Although there were points in my nine-month training when I was ready for it to be over, I was sad to see it end. In the beginning, our teachers told us to look around the room: we would be friends with these people for the rest of our lives. After spending 200 hours with my fellow trainees, I know this to be true. In addition to all of the obvious takeaways—yoga history, philosophy, alignment, and anatomy—teacher training offers you a deep dive into svadhyaya (self-discovery).
Here are the top lessons I learned in my journey to become a yoga teacher:
During one of our classes, my teacher said, “This process will change you. You will notice that your old life and your old friends won’t always fit anymore.” He wasn’t speaking to training in particular, but about the broader transformation you undergo with a dedicated yoga practice. The more I practice, the more I find what he said to be true. Once I committed to diving deep into yoga, I began to take better care of myself spiritually and emotionally.
Before I had a regular practice, I turned to external means in order to change my surroundings. I looked forward to weekend partying as a way to have fun and escape “real life.” But what needed to change was within. I respect and trust myself more now. I understand that what’s happening now, in the present moment, is the real party.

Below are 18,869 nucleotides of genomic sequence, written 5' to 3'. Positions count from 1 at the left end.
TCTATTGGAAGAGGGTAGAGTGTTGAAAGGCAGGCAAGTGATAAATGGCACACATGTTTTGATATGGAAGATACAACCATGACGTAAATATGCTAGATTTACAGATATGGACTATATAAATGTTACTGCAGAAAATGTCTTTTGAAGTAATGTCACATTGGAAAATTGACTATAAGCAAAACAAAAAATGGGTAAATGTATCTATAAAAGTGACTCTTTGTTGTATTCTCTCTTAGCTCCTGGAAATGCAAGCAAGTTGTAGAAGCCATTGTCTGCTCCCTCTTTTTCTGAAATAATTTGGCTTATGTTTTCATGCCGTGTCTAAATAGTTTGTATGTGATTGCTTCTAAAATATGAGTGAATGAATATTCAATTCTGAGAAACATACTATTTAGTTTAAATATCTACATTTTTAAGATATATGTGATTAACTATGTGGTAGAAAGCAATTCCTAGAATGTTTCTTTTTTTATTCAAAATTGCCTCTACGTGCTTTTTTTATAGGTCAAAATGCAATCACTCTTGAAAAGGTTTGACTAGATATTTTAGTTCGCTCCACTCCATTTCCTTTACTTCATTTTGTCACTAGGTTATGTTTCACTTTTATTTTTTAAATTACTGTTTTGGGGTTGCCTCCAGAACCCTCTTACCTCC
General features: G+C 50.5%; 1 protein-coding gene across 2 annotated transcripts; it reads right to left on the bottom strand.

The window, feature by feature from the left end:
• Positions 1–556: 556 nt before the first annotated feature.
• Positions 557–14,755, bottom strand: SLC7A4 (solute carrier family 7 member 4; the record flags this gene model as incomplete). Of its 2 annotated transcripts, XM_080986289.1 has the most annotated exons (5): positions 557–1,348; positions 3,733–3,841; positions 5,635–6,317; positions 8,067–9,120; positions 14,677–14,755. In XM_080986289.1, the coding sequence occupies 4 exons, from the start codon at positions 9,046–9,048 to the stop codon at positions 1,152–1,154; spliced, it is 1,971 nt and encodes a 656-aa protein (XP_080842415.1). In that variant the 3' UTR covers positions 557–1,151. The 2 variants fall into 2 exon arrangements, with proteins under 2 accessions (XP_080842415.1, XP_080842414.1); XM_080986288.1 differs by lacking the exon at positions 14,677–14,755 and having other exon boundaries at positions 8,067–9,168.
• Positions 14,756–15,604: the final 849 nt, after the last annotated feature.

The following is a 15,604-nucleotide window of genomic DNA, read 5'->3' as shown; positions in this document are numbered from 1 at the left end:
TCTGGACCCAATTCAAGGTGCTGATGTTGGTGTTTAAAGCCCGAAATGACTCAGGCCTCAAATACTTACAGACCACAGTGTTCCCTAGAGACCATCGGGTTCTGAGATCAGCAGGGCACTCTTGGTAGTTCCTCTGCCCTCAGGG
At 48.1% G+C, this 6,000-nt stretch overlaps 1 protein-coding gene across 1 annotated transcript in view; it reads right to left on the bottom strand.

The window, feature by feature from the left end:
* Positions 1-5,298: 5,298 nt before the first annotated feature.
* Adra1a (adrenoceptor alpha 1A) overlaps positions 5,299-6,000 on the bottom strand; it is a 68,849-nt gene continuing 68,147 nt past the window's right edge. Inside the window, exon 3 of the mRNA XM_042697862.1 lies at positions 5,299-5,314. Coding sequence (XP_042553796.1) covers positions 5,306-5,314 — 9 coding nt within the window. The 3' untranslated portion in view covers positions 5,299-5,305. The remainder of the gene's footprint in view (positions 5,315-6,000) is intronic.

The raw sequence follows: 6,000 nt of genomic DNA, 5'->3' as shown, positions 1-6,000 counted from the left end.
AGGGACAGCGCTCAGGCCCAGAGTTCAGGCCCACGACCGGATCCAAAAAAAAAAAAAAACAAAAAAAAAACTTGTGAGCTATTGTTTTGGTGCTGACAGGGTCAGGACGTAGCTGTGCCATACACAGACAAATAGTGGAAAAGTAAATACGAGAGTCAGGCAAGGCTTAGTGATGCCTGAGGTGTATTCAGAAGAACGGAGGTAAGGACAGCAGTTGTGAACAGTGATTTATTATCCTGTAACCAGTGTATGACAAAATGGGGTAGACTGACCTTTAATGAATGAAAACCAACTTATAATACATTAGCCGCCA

Every teacher trainee meets their edge in a different place. My challenges included public speaking, meditation, and slowing myself down. I am a pitta—the Ayurvedic personality associated with fire—so relaxing can be quite a challenge. Through my training, however, I learned that I can do more than I give myself credit for; that meditation can work better than sleeping aids; and that, despite all of my spinning, inside me there is a very calm center. For me, the most revolutionary thing I learned is that I matter.
Everyone must learn to trust and listen to him or herself; and that starts with being able to love your body, mind, and soul. I started on that path through yoga. I look back now at the ways I treated myself, and I can’t believe I had such little self-respect. Yoga will help you find true goodness in everyone, if you do the work. It starts with your teacher and the guidance they provide as you move down your own path.
Part of the teacher-training process is trying to find your own voice and your own style, unless you’re in a more regimented program like Bikram. Many of us assume we want to be just like our favorite teachers but, when we try those traits on, they don’t quite fit. You will experiment and you will play; and eventually, you will find your own voice. It’s an ongoing process that continues even after you leave training. You continue to grow and evolve as both a practitioner and a teacher.
I don’t think that any two people will walk out of training with the same experience—no matter what style you study or where you enroll. What you can count on, however, is a lot of deeply gratifying but extremely difficult work. You will meet people who will change you, and you will change them. Though the greatest gift of training will no doubt be what you learn about yourself.